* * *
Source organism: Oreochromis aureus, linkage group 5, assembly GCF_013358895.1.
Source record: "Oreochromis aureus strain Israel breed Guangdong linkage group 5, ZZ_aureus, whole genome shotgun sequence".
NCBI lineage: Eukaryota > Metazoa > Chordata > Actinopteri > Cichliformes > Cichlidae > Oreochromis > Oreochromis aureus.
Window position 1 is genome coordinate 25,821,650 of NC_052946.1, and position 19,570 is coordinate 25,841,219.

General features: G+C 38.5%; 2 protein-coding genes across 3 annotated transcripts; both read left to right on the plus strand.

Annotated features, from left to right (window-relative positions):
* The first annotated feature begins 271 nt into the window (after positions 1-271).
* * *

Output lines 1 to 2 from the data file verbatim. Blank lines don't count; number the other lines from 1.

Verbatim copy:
Source organism: Oreochromis aureus, linkage group 5, assembly GCF_013358895.1.
Source record: "Oreochromis aureus strain Israel breed Guangdong linkage group 5, ZZ_aureus, whole genome shotgun sequence".